There’s a new malware strain targeting MacOS, Silver Sparrow, and it’s unusual for a couple reasons. First, it’s one of the few pieces of malware that targets the new M1 ARM64 processors. Just a reminder, that is Apple’s new in-house silicon design. It’s unusual for a second reason — it’s not doing anything. More precisely, while researchers have been watching, the command and control infrastructure didn’t provide a payload. Silver Sparrow has been positively found on nearly 30,000 machines.
The malware also has an intentional kill switch, where the presence of a particular file triggers a complete removal of the malware package. Researchers at Red Canary point out that this package behaves very much like a legitimate program, difficult to pick out as malware. Ars Technica got an off-the-record statement from Apple, indicating that they are tracking the situation, and have revoked the developer’s certificate used to sign the malware. It’s not entirely clear whether this prevents the malware running on already compromised machines, or just stops new infections.
So who’s behind Silver Sparrow? The observed stealth mode and other complexities suggest that this is more than a simple adware or ransomware campaign. Since it was discovered before the payload was delivered, we may never know what the purpose is. It may have been a government created campaign, targeting something specific. Continue reading “This Week In Security: Mysterious Mac Malware, An Elegant VMware RCE, And A JSON Mess”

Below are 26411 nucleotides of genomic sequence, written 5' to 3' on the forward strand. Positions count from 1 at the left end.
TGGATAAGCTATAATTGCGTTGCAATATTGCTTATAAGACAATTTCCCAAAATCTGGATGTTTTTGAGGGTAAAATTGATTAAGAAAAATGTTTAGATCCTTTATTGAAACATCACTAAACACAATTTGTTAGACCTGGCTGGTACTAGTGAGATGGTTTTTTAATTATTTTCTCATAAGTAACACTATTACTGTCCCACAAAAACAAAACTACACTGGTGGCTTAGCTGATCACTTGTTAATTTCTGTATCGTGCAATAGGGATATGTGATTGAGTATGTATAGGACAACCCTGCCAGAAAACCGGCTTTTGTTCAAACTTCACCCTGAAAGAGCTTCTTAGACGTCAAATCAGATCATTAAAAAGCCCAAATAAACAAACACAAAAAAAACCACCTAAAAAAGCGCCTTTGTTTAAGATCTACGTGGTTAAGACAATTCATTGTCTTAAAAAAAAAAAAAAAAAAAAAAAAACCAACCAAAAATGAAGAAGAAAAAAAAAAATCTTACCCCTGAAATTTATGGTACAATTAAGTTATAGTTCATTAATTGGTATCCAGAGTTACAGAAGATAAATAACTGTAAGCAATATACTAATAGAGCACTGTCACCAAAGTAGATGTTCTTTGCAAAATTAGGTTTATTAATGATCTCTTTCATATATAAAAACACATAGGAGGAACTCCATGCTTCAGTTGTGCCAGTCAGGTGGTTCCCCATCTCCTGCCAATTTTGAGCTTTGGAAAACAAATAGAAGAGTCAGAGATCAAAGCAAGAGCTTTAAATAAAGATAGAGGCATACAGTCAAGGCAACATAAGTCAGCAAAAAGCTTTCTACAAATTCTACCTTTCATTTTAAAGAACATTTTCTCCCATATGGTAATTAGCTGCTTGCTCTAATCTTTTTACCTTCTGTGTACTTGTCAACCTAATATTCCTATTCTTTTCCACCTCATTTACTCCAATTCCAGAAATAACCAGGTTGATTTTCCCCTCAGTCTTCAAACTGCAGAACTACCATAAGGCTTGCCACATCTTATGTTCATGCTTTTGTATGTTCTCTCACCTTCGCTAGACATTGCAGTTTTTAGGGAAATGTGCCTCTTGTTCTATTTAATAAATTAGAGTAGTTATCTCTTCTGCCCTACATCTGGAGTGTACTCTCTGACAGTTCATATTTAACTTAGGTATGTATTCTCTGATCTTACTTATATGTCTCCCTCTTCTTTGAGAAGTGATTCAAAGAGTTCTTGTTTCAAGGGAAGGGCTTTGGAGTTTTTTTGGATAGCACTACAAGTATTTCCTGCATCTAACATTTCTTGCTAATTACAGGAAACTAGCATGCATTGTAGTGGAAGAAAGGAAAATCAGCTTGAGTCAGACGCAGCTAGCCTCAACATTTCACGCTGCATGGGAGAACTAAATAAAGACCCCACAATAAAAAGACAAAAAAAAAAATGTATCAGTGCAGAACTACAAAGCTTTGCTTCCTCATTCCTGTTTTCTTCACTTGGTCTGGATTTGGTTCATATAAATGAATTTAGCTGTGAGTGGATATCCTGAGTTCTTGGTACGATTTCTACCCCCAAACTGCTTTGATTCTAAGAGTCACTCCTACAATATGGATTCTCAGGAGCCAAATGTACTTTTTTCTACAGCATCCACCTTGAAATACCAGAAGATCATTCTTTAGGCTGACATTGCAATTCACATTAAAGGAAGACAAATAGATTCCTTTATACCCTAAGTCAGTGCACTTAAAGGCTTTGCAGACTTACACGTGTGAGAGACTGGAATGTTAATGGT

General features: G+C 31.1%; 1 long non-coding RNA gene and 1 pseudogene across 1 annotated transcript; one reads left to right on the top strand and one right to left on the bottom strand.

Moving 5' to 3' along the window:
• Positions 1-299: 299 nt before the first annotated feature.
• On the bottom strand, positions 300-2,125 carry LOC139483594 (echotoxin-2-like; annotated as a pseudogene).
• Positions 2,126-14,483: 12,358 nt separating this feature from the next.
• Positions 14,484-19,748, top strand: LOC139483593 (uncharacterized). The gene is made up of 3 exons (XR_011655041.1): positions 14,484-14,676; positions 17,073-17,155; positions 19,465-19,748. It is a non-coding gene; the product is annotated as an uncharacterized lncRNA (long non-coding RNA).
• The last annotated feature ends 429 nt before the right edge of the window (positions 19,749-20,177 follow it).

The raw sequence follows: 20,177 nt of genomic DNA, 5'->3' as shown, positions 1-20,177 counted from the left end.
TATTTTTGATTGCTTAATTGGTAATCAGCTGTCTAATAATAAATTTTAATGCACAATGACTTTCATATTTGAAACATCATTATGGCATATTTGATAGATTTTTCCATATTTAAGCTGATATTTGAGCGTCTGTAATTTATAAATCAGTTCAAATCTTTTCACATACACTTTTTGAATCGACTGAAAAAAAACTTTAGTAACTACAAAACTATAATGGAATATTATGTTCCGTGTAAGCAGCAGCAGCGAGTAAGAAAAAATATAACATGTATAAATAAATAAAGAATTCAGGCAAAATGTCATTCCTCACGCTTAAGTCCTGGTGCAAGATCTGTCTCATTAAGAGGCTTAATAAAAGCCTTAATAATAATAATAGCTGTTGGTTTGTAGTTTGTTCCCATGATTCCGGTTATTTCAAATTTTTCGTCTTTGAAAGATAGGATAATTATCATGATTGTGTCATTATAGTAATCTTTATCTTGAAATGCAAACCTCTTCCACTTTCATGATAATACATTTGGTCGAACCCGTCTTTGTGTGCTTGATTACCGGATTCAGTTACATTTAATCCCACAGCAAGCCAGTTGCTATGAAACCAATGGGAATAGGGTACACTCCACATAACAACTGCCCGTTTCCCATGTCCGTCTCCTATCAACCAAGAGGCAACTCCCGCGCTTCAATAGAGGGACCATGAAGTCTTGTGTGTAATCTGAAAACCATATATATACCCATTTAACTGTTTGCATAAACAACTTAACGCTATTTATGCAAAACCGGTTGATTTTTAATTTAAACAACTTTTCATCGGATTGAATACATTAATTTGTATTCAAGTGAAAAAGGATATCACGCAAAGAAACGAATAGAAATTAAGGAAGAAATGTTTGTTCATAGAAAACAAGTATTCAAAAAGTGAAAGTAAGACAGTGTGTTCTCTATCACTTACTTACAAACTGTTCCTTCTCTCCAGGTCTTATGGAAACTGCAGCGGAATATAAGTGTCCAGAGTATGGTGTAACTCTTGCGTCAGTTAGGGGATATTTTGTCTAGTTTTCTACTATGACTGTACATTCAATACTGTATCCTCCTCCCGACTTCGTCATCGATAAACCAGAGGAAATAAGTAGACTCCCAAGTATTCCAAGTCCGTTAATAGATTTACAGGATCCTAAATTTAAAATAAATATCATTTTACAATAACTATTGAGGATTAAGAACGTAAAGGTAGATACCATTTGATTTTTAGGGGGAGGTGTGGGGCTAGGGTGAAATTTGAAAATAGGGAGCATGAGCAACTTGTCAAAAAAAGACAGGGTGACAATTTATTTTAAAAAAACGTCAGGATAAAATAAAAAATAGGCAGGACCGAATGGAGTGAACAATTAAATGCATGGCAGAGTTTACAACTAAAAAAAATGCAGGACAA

It seems a bit unfair to pile on a product that has already been roundly criticized for its security vulnerabilities. But when that product is a device that is ostensibly deployed to keep one’s family and belongings safe, it’s plenty fair. And when that device is an alarm system that can be defeated by a two-dollar wireless remote, it’s practically a responsibility.
The item in question is the SimpliSafe alarm system, a fully wireless, install-it-yourself system available online and from various big-box retailers. We’ve covered the system’s deeply flawed security model before, whereby SDRs can be used to execute a low-effort replay attack. As simple as that exploit is, it looks positively elegant next to [LockPickingLawyer]’s brute-force attack, which uses a $2 RF remote as a jammer for the 433-MHz wireless signal between sensors and the base unit.
With the remote in close proximity to the system, he demonstrates how easy it would be to open a door or window and enter a property guarded by SimpliSafe without leaving a trace. Yes, a little remote probably won’t jam the system from a distance, but a cheap programmable dual-band transceiver like those offered by Baofeng would certainly do the trick. Not being a licensed amateur operator, [LockPickingLawyer] didn’t test this, but we doubt thieves would have the respect for the law that an officer of the court does.
The bottom line with alarm systems is that you get what you pay for, or sadly, significantly less. Hats off to [LockPickingLawyer] for demonstrating this vulnerability, and for his many other lockpicking videos, which are well worth watching.
Continue reading “Alarm System Defeated By $2 Wireless Dongle, Nobody Surprised”